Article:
mentor

Shining the Light on Reverse Mentoring

By Deanna Bonaparte

A mentorship scheme is extremely beneficial in the workplace especially for the uninitiated. New employees are better able to assimilate new information and excel in their jobs with the guidance of experienced mentors who are familiar with company goals and the industry. As a new employee, being assigned a mentor to guide you through your new responsibilities can also help to quell your anxiety and smoothen the daunting process of picking things up quickly. But the onus to learn is not only on new employees and fresh graduates. Learning, regardless of your length of employment, is a lifelong process of keeping abreast with changes and new developments. Experienced senior employees have to strive to seek continual improvement, and one of the many ways to upgrade themselves is through the exercise of reverse mentoring. (Read More Here!)

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3 Tips To Managing Interns

Question:
I operate a SME (small and medium enterprise), and have just hired an intern to help out in my company over the next few months. How can I best manage my intern so that we have a mutually beneficial working arrangement?

Answer:
Firstly, you need to understand that an intern is fundamentally unlike your average employee, for the very simple fact that he or she lacks proper working experience. An intern’s goal is generally to gain valuable work experience in an industry that (hopefully) interests him or her, and this internship usually is undertaken while he or she is still in school or has recently graduated.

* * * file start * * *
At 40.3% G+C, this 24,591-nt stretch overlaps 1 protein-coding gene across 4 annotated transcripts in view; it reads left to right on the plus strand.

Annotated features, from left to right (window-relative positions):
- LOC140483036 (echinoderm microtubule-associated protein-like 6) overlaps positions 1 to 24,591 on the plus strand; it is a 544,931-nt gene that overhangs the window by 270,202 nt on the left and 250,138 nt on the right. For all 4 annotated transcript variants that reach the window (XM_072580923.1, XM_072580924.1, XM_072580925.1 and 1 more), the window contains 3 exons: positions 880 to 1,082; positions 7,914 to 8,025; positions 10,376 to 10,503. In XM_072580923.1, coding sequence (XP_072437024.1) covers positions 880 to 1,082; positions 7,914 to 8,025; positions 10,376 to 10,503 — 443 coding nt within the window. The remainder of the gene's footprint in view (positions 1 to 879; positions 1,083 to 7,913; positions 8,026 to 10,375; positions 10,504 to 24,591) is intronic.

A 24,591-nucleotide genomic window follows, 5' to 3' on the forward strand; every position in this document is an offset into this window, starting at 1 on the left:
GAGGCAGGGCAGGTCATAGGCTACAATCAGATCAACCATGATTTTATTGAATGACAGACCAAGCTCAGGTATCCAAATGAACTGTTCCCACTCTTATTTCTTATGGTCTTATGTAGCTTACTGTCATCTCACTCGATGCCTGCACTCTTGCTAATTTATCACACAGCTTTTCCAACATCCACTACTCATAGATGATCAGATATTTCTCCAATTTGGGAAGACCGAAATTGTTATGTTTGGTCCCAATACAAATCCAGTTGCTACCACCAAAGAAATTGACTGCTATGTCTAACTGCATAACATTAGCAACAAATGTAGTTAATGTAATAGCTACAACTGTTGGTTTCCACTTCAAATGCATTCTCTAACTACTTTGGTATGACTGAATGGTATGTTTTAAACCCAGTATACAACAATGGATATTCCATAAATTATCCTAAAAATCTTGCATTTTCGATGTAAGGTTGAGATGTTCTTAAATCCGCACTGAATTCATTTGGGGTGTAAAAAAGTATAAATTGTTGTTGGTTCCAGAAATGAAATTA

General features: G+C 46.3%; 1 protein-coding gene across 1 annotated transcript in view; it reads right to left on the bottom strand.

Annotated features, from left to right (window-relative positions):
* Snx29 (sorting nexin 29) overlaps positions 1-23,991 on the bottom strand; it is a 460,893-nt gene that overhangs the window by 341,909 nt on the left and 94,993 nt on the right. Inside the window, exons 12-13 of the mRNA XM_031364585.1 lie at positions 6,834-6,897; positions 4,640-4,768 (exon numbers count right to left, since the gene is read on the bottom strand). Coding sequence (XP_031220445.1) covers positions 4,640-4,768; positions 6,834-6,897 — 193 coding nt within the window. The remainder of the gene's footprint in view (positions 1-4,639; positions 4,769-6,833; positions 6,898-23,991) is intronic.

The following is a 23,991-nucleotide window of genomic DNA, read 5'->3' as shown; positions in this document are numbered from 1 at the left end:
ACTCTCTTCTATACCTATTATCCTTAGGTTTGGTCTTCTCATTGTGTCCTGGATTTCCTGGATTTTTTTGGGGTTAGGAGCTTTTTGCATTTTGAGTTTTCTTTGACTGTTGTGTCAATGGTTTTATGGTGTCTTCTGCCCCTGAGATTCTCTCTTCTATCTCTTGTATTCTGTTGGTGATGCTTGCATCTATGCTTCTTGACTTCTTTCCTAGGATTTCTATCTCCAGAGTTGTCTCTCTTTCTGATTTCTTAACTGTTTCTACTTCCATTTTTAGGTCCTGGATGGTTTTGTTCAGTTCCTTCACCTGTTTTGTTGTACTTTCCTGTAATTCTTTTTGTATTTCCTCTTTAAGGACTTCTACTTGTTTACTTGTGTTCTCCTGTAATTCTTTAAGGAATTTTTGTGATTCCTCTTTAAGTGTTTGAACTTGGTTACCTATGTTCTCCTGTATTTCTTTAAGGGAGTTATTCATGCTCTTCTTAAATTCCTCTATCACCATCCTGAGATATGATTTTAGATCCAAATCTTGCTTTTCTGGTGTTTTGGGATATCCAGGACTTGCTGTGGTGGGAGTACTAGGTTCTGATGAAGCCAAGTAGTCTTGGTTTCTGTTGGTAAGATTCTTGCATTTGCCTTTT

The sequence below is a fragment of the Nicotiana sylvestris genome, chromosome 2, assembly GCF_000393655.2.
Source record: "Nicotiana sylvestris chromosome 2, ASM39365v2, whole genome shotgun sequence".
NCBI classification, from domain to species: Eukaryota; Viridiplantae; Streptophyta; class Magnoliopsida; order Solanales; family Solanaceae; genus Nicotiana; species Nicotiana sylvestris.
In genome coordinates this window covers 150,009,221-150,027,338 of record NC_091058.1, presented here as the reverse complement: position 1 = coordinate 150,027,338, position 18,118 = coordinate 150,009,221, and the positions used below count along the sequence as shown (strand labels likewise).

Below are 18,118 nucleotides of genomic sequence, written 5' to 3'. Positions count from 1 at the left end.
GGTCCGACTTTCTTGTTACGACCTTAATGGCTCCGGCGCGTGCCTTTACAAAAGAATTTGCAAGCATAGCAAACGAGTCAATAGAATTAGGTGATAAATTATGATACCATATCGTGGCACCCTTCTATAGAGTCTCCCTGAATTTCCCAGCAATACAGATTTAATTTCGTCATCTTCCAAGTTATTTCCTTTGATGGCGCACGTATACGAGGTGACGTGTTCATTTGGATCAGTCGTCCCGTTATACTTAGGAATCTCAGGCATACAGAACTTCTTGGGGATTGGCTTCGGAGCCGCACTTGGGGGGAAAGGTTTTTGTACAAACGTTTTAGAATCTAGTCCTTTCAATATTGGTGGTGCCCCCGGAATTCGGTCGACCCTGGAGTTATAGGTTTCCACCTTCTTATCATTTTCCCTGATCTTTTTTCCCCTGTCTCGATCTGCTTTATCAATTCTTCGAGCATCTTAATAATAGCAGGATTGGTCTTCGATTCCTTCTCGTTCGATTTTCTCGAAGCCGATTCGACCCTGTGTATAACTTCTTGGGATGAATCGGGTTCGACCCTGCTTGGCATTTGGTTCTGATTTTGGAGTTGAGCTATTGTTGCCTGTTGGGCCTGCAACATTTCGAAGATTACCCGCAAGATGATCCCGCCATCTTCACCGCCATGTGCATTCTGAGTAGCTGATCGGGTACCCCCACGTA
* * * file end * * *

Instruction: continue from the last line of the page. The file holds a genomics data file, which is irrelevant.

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How to be a Good Mentor

By: Alythea Ho

On Monday, we talked about why you should seek a mentor at work .

But I don’t need a mentor, you say. Perhaps you’re a seasoned veteran and know your industry inside out. You’re successful at what you do. You know what it’s like to work long and hard to get to where you’re at today.

If this is you, why not consider mentoring instead? According to Business Insider, the lack of mentors is one of the biggest reasons why talented young workers leave their workplaces. In addition, most mentors take on the role because they enjoy making a difference in a person’s life. You probably won’t win awards for investing time into another’s career development, but what you will gain is the satisfaction knowing you’ve done an important job.

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Why you need a mentor at work

By Shi Tianyun

In Greek mythology, Mentor was a character who provided encouragement and practical suggestions to Odysseus’ son. His name lives down in history and has been adopted in the English language as a term for “someone who imparts wisdom and shares knowledge with a less experienced colleague”.

Today, mentors still play an important role in gaining knowledge and learning how to build relationships across different circumstances. Yet studies show many professionals lack that exact connection necessary to learn from someone more experienced in the workplace. Business consulting firm Accenture found that only 13 percent of 3,600 professionals surveyed from medium to large organisations in 18 countries said that they would turn to a mentor at work for career advice.

Here’s how having a work mentor can be one of the smartest decisions you make in your career.

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